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Grounded: The impact of a pandemic on weather observations

Vaisala Radiosonde RS41 released
Matti Lehmuskero
Offering Manager, Soundings
Published: May 20, 2020
Weather & Environment
Meteorology

The COVID-19 pandemic is impacting nearly every business sector around the world, and meteorological observation is no exception. 

While many surface-based observation systems are automated, including automatic weather stations and automated soundings, some measurements depend on human observations and on the availability of aircraft flights. During flight, Aircraft Meteorological Data Relay (AMDAR) reports are transmitted to global numerical weather prediction centers. With fewer AMDAR reports, meteorological centers have less data to work with — impacting forecasting accuracy.  

Air travel restriction caused by the COVID-19 pandemic has resulted in an 80% – 90% reduction in aircraft weather observation data worldwide.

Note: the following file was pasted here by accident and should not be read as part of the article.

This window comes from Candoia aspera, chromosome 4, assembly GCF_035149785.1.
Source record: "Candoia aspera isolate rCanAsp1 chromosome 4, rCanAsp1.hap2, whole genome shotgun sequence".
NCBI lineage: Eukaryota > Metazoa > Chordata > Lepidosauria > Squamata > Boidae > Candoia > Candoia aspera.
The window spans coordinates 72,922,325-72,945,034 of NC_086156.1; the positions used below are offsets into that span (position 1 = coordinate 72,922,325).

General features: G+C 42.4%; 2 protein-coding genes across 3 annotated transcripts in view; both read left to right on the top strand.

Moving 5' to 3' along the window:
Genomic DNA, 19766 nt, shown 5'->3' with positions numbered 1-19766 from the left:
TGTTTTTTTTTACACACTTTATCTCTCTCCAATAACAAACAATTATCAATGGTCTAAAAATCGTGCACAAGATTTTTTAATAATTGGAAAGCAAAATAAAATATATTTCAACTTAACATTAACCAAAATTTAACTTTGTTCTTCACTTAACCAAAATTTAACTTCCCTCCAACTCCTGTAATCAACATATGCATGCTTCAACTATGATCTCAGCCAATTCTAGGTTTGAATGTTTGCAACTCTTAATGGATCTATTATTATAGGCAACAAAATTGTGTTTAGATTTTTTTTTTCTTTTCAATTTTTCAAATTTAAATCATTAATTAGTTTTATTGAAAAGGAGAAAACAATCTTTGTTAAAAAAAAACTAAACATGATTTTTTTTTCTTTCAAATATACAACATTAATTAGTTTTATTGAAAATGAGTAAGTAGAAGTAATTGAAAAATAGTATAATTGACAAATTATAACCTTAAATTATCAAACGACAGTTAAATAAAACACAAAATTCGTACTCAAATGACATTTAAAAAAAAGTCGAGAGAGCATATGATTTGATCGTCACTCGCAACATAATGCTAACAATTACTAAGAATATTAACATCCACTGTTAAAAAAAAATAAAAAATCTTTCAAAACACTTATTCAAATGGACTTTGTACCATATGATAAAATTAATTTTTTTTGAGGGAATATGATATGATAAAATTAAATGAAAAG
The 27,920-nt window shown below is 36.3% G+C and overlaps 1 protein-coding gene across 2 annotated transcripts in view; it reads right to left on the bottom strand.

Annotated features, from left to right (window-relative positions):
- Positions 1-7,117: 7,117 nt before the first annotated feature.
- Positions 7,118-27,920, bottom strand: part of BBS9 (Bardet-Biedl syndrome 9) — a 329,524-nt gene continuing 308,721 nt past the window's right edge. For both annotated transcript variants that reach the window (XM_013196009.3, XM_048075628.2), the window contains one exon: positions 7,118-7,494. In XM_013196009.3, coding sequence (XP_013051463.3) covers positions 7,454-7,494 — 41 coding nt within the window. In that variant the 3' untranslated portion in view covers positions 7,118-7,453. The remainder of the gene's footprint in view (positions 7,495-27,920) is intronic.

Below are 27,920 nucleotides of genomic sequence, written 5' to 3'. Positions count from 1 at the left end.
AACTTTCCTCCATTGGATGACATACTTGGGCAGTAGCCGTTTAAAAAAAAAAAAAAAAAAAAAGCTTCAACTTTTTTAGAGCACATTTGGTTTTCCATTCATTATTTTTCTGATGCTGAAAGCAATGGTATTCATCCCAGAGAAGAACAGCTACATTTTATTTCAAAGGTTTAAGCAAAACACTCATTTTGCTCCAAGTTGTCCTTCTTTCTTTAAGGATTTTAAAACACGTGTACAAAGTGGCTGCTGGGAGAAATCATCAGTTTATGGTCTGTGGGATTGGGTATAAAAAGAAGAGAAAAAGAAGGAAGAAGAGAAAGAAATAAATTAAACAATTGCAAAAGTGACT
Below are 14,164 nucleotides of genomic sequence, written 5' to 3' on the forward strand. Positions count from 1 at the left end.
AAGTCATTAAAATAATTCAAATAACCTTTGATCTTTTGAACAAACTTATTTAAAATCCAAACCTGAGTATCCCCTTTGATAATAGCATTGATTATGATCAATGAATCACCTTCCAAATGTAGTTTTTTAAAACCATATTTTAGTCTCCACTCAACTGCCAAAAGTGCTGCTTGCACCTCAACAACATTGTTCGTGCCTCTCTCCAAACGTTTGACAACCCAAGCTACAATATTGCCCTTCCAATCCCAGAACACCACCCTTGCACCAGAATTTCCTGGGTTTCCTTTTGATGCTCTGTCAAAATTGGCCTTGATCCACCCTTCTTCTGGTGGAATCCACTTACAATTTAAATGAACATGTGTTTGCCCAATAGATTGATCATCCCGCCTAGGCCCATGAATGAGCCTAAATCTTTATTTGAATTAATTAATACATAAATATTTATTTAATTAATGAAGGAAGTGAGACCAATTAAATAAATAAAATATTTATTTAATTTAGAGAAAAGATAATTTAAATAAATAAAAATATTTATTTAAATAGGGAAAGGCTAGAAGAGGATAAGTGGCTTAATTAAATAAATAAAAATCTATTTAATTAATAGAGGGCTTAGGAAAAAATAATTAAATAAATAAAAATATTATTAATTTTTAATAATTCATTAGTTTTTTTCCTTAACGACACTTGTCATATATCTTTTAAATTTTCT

To compensate for the lack of sounding data, many meteorological institutes are increasing their use of radiosonde observations.

Differences across continents

Europe, for example, has increased the number of daily soundings by about 12 percent. This total includes all stations used in the WMO GTS that use the radiosondes, as the number of soundings at some stations are raised to 3 or 4 per day from the standard 2 per day. 

Other continents are affected by different factors. In some areas there has been a decline in surface observations such as in Latin America and Africa.

More soundings = more options

The current increase in radiosonde usage is helping to maintain the forecasting skill by filling the gap left by the lack of air travel. Aircrafts are among the most important contributors to numerical weather prediction. However, without the opportunity to provide that data, meteorological centers can rely on complementary systems to maintain accurate forecasting. 

If anything, the current challenges of the COVID-19 pandemic serve as a reminder that we need to be prepared with alternative solutions to ensure accurate and reliable data as our world keeps changing. Even with the ability to predict the weather, we cannot predict all the surprises that pandemics or other global events may have in store for us.

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